> for raising the issue of description versus explanation.
> Your question about metaphor has me thinking, and it is an
> interesting question to ponder: Is "social space" only a metaphor? [I
> don't know what the answer to this is ...] Does social space help us
> to describe, but not to explain? [Same here ...] Would I be satisfied
> with it as a concept if it were only a metaphor? [I don't know the
> answer to this ...] I'm slowly thinking this through around other
> things. I'm not sure *where* I am with it, but here's a bit for now.
> You connect social class with material entities and structures. Does
> the connection with the material things make this concept
> "explanatory"? Does materiality make the concept explanatory?
> I think/feel that social spaces have material consequences, but does
> social space have material entities and structures? It has
> participants that constitute the space; social practices, discursive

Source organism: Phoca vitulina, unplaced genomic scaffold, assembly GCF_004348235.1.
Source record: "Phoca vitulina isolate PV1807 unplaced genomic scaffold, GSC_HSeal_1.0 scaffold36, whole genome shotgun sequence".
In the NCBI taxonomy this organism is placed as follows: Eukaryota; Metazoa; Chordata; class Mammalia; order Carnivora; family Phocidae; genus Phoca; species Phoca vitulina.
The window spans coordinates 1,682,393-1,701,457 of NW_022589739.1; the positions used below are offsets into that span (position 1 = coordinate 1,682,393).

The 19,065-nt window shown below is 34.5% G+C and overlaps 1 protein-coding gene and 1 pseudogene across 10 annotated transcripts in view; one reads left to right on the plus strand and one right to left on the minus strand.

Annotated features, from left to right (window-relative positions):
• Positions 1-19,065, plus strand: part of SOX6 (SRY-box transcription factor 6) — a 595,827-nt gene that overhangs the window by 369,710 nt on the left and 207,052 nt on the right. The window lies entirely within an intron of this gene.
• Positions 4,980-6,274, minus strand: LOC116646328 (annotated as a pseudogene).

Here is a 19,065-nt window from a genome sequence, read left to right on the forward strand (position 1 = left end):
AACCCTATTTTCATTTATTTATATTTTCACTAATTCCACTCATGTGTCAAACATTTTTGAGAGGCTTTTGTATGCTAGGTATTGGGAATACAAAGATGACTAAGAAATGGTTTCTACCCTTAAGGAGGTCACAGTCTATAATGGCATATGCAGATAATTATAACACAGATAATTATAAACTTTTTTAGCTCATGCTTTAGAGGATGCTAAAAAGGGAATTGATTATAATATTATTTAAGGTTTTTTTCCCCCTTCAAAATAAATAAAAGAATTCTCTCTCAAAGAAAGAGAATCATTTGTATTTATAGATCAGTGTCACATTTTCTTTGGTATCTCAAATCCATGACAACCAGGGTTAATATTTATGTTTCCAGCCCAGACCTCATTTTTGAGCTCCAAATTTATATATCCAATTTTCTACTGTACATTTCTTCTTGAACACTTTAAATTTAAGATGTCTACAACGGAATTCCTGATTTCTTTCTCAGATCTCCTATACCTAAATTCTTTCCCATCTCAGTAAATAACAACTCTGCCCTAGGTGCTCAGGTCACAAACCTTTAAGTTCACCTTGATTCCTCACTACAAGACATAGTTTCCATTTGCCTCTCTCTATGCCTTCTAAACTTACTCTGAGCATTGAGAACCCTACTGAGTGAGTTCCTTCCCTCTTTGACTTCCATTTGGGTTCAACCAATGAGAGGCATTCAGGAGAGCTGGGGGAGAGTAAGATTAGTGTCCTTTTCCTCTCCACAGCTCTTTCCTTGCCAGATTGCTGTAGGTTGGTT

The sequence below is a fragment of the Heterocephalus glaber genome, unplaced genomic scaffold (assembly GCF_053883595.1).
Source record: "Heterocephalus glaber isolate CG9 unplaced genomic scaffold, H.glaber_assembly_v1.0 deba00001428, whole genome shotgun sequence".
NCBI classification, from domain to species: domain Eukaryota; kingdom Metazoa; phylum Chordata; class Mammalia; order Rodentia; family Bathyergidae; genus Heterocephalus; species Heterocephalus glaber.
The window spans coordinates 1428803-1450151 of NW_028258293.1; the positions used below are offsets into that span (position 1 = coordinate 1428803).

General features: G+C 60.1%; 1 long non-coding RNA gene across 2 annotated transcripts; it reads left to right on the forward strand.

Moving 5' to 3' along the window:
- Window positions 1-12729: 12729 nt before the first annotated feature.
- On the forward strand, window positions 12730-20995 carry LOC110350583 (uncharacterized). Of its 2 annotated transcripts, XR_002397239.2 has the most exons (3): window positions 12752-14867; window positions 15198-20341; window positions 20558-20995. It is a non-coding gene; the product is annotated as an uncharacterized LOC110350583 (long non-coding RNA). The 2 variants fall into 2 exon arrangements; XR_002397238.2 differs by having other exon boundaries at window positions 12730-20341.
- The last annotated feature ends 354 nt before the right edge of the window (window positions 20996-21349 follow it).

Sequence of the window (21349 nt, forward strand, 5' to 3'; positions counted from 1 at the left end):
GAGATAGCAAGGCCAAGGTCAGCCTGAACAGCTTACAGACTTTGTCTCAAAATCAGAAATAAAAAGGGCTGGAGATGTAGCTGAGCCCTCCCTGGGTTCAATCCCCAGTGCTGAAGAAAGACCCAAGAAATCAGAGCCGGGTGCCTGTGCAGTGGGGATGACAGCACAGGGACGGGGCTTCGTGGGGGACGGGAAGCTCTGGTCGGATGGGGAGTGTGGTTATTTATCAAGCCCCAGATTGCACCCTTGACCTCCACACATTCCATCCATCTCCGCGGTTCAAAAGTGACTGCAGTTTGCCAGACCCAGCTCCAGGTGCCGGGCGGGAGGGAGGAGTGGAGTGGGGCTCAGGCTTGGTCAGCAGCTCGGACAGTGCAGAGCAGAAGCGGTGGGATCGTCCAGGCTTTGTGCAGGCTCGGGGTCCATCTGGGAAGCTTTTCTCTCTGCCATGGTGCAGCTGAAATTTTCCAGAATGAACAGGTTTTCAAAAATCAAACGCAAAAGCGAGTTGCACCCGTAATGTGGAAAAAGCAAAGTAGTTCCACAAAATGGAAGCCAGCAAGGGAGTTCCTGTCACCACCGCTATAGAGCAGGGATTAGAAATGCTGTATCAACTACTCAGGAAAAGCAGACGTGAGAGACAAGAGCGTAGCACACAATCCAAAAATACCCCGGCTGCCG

> practices. What we were trying to challenge, play with, was a notion
> of the space, itself, as material.
> I have been wondering if social space provides something more general
> than concepts like social class, social capital, social practices,
> and social relations provide. Maybe it doesn't, maybe it is too open,
> maybe moving in the directions grounded by Soja, for example first
> space, second space, thirdspace, are where we really need to go. And
> thinking about it from this direction ...
> The other direction, the one that Eliz and I were thinking through,
> was, What does non-material space look like? What if space is